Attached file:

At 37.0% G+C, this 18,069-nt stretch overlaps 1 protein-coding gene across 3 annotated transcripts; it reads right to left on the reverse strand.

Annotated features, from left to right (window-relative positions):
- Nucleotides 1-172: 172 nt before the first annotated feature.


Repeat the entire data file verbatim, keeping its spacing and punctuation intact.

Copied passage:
At 37.0% G+C, this 18,069-nt stretch overlaps 1 protein-coding gene across 3 annotated transcripts; it reads right to left on the reverse strand.

Annotated features, from left to right (window-relative positions):
- Nucleotides 1-172: 172 nt before the first annotated feature.